Sermon delivered June 5, 2009, by Rabbi Barry H. D. Block
Last Sunday, Dr. George Tiller was murdered in the foyer of his Church. Dr. Tiller was serving as an usher that morning, while his wife sang in the choir. Sunday morning was one of the rare times when he was not protected by security. He ought to have been safe in church.
Ironically, Dr. Tiller’s murder was an act of religious zealotry. You see, Dr. Tiller was a surgeon who provided of abortions. To some, he was infamous. Under very rare circumstances, the law permits abortions late in pregnancy. The law doesn’t allow pregnancies to be terminated so close to birth, unless the life or health of the mother is severely threatened or the baby has no chance of survival after birth.
Because Dr. Tiller was one of only three physicians in the United States who would perform such surgery, and because he spoke publicly of his willingness to provide that medical care to women, he was infamous among those who oppose abortion. Most often, he was characterized as a “baby killer.”
And so, last Sunday, a person imbued with zeal against abortion walked into a regular Lutheran Church in Wichita, Kansas, the place where Dr. Tiller had worshiped with his family for many years, and killed the doctor in cold blood.
As it happens, Jewish law permits many of the late-term abortions that Dr. Tiller performed, even requiring some of them. In the Mishnah, we are taught to destroy a fetus, medically or surgery, if the life of the mother is threatened. The Mishnah is clear that we must do so, even to the very end of pregnancy. But Jewish law isn’t relevant in this case. Anti-abortion forces had tried every legal avenue to stop Dr. Tiller. Courts had found him not guilty when he was charged with skirting the law to provide these late abortions.
A few weeks ago, a well-known abortion rights supporter, President Barack Obama spoke during Commencement at Notre Dame University. He urged all of us to be understanding of other points of view, whether we favor abortion rights or oppose them. We do not yet know much about the zealot who murdered Dr. Tiller, but he clearly was not interested in the doctor’s point of view. We may assume that, having heard Dr. Tiller called a murderer by talking heads and pastors, he believed he was doing God’s will when he walked into that Church. By killing Dr. Tiller, the murderer doubtless sees himself as having prevented other murders. He took the law into his own hands and executed what he believed to be God’s judgment.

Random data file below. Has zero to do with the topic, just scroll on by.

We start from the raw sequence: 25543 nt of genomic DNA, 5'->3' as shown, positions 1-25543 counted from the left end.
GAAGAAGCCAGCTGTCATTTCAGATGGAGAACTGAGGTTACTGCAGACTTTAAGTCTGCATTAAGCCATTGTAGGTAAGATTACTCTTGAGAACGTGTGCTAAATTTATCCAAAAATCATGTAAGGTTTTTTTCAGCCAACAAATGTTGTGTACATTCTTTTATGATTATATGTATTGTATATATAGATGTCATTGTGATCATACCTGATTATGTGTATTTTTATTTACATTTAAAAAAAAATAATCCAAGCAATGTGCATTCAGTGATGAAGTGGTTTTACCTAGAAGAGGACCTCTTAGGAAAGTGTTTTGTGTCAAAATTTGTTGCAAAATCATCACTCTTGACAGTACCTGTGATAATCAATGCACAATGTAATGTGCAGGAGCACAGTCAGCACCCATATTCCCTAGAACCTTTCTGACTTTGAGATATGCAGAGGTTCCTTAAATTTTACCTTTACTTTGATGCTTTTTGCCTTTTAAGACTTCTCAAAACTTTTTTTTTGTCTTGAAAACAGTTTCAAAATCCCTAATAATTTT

Some in our society have blamed legal anti-abortion forces for Dr. Tiller’s murder. Indeed, much of the language used against Dr. Tiller has been incendiary. And yet, if we blame the murder on Pat O’Reilly or Focus on the Family, we are suggesting that one may not utilize strong terms in advocating a point of view. If we believe in America, we support the rights of others to take strongly worded positions, whether we agree with them or we do not. If an abortion foe were to speculate about how many lives would be saved if a particular physician were murdered, that would be incitement to violence, not an exercise of free speech. Short of that, we ought to hold sacred the right to advocate the end of a legal activity that one considers to be murder, even if we disagree.